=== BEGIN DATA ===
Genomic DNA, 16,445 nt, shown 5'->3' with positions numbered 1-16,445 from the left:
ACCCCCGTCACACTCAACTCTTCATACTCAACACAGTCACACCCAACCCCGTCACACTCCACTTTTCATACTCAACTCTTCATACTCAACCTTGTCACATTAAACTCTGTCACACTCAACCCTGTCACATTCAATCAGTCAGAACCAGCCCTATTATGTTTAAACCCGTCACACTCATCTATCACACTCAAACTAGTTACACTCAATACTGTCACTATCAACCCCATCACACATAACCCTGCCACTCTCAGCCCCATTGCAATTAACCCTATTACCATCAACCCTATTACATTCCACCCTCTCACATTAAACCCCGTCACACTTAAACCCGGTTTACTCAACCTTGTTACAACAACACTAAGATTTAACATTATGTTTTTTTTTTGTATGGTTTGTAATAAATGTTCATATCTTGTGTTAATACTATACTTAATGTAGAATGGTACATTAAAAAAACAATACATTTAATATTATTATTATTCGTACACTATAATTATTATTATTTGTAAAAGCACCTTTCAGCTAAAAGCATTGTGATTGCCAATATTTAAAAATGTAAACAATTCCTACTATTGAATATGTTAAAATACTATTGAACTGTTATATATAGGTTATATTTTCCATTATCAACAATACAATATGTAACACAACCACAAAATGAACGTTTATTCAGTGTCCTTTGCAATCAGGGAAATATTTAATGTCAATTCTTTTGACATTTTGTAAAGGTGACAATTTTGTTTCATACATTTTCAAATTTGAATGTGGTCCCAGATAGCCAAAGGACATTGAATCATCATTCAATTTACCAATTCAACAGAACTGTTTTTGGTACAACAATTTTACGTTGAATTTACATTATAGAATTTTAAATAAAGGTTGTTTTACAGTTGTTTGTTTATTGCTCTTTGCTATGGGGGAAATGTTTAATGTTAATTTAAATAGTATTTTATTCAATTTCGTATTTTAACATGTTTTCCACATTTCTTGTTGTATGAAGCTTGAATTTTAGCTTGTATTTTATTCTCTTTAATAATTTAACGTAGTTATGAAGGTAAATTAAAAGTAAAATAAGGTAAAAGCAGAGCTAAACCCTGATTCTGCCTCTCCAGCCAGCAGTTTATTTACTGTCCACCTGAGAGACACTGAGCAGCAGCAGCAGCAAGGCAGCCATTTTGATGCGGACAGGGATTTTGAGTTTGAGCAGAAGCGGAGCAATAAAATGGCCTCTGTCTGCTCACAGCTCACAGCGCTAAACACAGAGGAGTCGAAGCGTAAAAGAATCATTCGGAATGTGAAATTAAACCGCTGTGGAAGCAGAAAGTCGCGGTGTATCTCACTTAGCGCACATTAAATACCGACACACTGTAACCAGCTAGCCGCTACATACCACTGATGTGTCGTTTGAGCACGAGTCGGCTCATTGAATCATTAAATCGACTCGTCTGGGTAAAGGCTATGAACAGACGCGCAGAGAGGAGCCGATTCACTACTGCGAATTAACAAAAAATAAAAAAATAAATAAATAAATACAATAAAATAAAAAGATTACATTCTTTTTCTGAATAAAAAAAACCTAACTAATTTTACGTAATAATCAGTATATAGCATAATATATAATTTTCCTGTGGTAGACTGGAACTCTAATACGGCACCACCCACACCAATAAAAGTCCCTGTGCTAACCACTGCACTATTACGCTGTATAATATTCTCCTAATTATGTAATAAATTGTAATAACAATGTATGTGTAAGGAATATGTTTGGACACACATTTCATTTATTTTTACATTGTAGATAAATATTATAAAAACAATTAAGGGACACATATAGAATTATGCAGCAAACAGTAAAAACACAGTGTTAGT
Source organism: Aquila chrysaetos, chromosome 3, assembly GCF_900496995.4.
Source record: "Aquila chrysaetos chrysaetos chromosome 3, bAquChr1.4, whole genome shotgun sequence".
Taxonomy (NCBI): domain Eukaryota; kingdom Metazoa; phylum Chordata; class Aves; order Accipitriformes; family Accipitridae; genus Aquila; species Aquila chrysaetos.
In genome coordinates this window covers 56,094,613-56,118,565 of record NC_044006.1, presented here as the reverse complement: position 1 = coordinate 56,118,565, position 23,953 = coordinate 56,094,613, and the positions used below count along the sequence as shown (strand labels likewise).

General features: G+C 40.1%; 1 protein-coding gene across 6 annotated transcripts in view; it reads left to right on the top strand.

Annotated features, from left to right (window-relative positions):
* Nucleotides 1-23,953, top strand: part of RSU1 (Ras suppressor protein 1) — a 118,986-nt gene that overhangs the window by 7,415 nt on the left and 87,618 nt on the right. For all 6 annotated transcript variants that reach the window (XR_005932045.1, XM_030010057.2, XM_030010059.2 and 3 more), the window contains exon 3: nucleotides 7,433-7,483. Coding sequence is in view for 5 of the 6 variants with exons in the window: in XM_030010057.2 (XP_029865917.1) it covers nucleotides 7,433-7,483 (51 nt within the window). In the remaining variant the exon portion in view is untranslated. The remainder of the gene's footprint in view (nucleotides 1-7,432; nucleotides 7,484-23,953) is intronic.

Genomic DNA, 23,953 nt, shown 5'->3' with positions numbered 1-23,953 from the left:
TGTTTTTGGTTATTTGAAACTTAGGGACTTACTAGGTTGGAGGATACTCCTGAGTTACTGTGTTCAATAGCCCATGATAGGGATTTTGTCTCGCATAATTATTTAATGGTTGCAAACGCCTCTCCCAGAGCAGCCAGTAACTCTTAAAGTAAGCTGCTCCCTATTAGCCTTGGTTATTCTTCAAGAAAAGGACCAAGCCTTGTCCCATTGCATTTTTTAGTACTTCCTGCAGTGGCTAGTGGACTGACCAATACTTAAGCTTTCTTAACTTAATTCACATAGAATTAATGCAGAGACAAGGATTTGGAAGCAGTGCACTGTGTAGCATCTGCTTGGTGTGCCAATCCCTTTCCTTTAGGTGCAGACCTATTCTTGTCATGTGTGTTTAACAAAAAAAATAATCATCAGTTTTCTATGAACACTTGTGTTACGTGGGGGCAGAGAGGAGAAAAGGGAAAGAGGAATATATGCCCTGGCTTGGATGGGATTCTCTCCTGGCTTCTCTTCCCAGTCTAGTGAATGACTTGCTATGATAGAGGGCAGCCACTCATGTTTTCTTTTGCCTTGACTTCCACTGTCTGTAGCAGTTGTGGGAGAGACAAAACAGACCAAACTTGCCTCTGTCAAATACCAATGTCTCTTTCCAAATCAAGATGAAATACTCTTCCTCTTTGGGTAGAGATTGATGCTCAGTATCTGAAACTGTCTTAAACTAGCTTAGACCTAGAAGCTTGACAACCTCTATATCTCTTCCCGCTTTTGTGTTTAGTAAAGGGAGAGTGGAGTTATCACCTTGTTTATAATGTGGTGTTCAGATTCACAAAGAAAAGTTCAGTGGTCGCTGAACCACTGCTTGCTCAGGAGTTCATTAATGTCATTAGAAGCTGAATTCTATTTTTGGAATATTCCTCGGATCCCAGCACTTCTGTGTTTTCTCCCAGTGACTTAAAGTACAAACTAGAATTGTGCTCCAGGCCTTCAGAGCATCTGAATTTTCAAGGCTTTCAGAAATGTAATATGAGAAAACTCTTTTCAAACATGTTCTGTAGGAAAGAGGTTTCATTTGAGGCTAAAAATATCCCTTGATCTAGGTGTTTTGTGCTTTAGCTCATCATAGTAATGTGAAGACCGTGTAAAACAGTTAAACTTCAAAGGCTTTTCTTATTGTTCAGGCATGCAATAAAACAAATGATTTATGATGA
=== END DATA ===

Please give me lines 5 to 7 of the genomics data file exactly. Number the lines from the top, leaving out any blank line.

Taxonomy (NCBI): domain Eukaryota; kingdom Metazoa; phylum Chordata; class Aves; order Accipitriformes; family Accipitridae; genus Aquila; species Aquila chrysaetos.
In genome coordinates this window covers 56,094,613-56,118,565 of record NC_044006.1, presented here as the reverse complement: position 1 = coordinate 56,118,565, position 23,953 = coordinate 56,094,613, and the positions used below count along the sequence as shown (strand labels likewise).

General features: G+C 40.1%; 1 protein-coding gene across 6 annotated transcripts in view; it reads left to right on the top strand.